Everything you Need to Know About the Guam Flag
Sometimes you look at a flag for a country, and you think, that’s it? Some flags leave you wanting more. But the Guam flag is different. It is one of those flags that’s interesting and tells a story. One that most people like when they see it and makes the people of Guam proud. There is a lot of history behind the flag, and the symbolism is fascinating as well. So let’s dive into everything you need to know about the Guam Flag.
When was Guam’s Flag Created?
Guam did not have a flag before or during the period when Guam was a Spanish colony from 1521 to 1898. Instead, it was the Spanish flag that was flying over Guam. In 1898 after Guam became an American colony, there still wasn’t a Guam flag for almost 20 years.
It wasn’t until 1917, towards the end of World War I when Helen Paul designed Guam’s flag. Helen was with her husband, a United States naval officer stationed on Guam. Roy Campbell Smith, U.S. Navy appointed Governor for the island of Guam, designated it as the Island Flag of Guam. The flag became Guam’s flag on July 4th in the same year of its creation.
A Description of the Guam Flag
If you have never seen the Guam flag, then here is a description:
- A red border trim
- A dark blue background (field)
- Guam’s seal in the center
Now we have to look inside the lens shape with the scene in the center; it contains the following:
- A clear blue sky
- A river flowing into a bay
- An ocean bay
- A brown sailboat with a white sail
- A beach in the color of yellow
- A coconut palm tree
- A gray cliff in the background
- The word GUAM, in red letters
It is a beautiful flag, with each part symbolizing something interesting about Guam. Let’s look at the specifics.
The Symbols of the Guam Flag
The symbols on Guam’s flag represent the determination of the people of Guam.
The Blue Background
Guam is an island surrounded by the Pacific Ocean to the east and The Philippine Sea to the west. The background, also known as a flag’s field, is blue, and it represents the ocean that surrounds Guam.
The Red Border
Guam added the red border to its flag in 1948. It commemorates the hardships suffered by the people of Guam during World War II.
The Guam Seal
The emblem or Coat of Arms in the center of Guam’s Flag is also now Guam’s seal. It is a lens-shaped two-pointed oval with an island scene. It looks like a vertically orientated oval that tapers to two pointed ends, trimmed with a red border.
Why the lens shape? It may make you wonder, but the symbolism is terrific! The ancient people of Guam used slingstones sharp at both ends that were this shape. The slinger put a slingstone into a sling, spun it around, and hurled it at a target with great power and accuracy. Slingstones are important in Guam’s history, used for hunting, and also as weapons.
The boat on Guam’s flag is a traditional sailing outrigger a called a sakman. The style of boat is also sometimes referred to as a flying proa.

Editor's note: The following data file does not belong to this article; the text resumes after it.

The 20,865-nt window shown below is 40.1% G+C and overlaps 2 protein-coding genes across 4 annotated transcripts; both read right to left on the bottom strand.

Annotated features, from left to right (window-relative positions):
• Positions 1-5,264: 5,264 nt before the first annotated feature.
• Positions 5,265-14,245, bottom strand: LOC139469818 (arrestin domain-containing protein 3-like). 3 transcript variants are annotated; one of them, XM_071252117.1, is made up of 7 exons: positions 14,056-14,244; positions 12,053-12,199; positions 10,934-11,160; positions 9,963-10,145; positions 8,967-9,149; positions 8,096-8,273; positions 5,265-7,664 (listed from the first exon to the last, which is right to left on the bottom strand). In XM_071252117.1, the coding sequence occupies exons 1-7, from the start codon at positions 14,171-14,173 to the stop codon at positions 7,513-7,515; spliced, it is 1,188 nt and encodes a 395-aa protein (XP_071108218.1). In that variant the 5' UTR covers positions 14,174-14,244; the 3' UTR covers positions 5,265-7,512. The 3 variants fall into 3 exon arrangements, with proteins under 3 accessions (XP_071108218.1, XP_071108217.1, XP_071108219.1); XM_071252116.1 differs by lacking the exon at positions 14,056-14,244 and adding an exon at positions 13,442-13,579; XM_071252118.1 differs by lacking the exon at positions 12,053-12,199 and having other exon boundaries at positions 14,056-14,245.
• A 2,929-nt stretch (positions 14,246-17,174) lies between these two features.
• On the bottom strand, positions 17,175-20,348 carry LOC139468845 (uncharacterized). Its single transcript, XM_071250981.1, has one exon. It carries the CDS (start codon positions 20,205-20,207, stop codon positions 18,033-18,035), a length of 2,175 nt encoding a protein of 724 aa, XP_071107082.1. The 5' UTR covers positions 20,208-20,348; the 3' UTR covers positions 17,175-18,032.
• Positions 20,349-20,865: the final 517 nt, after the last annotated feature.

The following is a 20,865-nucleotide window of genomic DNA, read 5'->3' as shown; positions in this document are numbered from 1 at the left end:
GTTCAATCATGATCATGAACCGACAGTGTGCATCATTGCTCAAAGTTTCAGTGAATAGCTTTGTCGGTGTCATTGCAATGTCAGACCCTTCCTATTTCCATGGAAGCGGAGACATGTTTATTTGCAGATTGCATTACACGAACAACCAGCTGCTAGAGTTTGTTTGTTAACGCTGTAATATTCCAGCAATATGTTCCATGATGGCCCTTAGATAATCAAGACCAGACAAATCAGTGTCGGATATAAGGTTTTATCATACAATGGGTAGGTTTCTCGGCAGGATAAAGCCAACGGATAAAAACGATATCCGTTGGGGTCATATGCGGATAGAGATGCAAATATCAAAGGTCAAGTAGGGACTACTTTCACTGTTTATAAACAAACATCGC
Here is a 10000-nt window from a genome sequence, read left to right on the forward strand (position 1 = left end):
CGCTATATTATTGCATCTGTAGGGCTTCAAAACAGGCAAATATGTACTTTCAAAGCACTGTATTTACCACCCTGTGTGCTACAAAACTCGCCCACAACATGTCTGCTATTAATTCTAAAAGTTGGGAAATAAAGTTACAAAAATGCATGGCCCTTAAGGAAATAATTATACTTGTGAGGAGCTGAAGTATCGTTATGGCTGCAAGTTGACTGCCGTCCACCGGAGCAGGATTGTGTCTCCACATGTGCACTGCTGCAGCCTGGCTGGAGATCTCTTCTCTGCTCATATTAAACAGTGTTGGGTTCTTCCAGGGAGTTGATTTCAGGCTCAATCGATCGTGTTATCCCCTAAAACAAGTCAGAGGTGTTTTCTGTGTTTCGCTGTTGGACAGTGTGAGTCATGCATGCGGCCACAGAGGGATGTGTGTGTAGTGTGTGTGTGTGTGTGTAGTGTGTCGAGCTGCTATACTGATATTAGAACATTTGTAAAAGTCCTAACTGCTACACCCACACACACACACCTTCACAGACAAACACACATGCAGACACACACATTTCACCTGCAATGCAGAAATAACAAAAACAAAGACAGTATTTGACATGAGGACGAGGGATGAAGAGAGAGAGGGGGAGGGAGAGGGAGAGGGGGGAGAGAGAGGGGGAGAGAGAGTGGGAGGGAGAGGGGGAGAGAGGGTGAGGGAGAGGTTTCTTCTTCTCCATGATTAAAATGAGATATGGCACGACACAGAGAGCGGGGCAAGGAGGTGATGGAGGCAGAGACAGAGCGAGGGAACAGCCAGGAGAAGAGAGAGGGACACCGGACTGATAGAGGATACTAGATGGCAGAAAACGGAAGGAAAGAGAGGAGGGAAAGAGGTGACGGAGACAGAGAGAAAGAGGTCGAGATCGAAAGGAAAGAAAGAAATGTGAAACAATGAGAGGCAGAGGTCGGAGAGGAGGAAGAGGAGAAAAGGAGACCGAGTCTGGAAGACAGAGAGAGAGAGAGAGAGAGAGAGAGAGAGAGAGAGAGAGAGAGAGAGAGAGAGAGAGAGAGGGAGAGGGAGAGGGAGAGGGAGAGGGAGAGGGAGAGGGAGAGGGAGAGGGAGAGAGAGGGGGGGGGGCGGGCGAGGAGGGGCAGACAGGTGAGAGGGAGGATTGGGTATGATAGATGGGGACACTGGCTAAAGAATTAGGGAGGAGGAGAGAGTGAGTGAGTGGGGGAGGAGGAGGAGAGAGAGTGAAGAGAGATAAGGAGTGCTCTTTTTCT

For thousands of years, the people of Guam used sakman to travel around Guam and to nearby islands. They were still in frequent use during the time that Guam’s flag came into existence. Sakman use has declined, but even now, they are being built and sailed around Guam. As sea-craft, they are quick and maneuverable but take great skill to control.
One of the most prominent features in the seal is the lone palm tree with a bent trunk standing proud on the beach. It represents the resolve of the people of Guam to grow and survive even in difficult situations.
The Ocean Bay
The bay is Agana Bay, which is on the east side of Guam facing the Pacific Ocean. The ocean represents the willingness of the people to stay on the island and survive.
The beach, shown as yellow for the sand. The sand on Agana Bay’s beach is more white than yellow, but yellow worked better for the seal.
It is the Hagåtña River on Guams’ flag. Depicted is the mouth of the river flowing into Agana Bay. It is the same medium blue used for the color of the ocean. Said to symbolize a willingness to share the resources of the island with others.
In the far background of the seal is Ritidian Point. It is seen from a vantage point by the Hagåtña River. Ritidian Point is the northernmost place of Guam. From the Agana Bay shore, it is only possible to see Ritidian Point from the south side close to the Hagåtña River. So, some modern artistic interpretations depict Two Lovers Point instead of Ritidian Point. In profile, Ritidian Point is more sloped, and Two Lovers Point more vertical cliff.
Guam Seal Site
Here are two photos that are taken from the approximate vantage point for the Guam seal. Viewed from around where Helen Paul would have gotten her inspiration for the image now on the Guam Flag. One is from in the the late 1800’s, and the other represents more recent times.
Now You Know!
That was everything you need to know about the Guam Flag. From the history of the island to the history of the flag, and to the symbols and their meanings. The flag of Guam is exciting and beautiful. Just like Guam.
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